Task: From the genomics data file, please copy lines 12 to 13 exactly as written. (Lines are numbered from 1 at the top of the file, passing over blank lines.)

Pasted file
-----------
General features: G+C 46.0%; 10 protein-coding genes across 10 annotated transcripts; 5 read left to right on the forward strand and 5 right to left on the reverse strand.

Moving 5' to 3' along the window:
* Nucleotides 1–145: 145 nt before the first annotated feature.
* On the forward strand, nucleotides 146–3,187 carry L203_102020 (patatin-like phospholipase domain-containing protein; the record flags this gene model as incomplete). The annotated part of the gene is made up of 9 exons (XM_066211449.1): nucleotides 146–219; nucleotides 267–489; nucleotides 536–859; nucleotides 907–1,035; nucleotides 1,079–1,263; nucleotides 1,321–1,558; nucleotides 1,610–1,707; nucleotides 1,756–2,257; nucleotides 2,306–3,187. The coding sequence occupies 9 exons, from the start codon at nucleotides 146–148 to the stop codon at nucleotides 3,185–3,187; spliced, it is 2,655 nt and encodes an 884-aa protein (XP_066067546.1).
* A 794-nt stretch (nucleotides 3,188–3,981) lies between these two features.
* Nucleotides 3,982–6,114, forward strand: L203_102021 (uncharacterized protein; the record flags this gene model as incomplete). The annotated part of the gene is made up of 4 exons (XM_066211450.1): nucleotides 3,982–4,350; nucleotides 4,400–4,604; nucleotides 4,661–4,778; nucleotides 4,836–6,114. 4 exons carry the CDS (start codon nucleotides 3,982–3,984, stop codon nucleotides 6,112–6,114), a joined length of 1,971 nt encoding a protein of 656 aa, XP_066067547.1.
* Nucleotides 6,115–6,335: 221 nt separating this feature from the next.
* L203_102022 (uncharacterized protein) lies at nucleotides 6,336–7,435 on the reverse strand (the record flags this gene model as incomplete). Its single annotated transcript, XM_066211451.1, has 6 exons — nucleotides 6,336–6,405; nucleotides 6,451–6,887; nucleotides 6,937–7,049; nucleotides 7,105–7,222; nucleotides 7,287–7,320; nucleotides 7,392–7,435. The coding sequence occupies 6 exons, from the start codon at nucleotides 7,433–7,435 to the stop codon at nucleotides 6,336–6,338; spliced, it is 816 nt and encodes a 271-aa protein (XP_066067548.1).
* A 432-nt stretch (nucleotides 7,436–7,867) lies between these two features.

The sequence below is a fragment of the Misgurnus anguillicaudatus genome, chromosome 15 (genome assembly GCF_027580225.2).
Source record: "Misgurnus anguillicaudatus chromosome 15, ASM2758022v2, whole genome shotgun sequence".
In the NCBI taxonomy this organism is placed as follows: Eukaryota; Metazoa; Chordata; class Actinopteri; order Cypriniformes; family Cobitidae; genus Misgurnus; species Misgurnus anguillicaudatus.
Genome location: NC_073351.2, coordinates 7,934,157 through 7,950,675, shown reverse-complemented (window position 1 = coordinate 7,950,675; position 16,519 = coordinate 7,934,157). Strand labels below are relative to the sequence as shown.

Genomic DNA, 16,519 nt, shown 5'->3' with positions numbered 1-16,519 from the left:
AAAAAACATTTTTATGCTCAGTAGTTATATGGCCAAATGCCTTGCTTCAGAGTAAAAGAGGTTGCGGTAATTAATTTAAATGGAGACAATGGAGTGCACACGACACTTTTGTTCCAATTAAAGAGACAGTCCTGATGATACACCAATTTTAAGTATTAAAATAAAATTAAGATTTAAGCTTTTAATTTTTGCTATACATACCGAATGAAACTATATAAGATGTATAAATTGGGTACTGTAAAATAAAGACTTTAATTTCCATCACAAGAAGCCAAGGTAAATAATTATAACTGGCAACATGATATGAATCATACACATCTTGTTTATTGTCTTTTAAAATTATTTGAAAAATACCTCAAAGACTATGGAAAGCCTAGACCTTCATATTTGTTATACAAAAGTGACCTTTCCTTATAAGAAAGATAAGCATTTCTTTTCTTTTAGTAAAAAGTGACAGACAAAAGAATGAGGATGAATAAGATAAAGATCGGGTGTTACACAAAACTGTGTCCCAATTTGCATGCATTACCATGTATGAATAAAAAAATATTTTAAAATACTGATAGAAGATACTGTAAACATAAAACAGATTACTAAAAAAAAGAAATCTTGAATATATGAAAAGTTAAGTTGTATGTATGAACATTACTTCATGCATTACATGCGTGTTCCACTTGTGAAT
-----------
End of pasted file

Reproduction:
In the NCBI taxonomy this organism is placed as follows: Eukaryota; Metazoa; Chordata; class Actinopteri; order Cypriniformes; family Cobitidae; genus Misgurnus; species Misgurnus anguillicaudatus.
Genome location: NC_073351.2, coordinates 7,934,157 through 7,950,675, shown reverse-complemented (window position 1 = coordinate 7,950,675; position 16,519 = coordinate 7,934,157). Strand labels below are relative to the sequence as shown.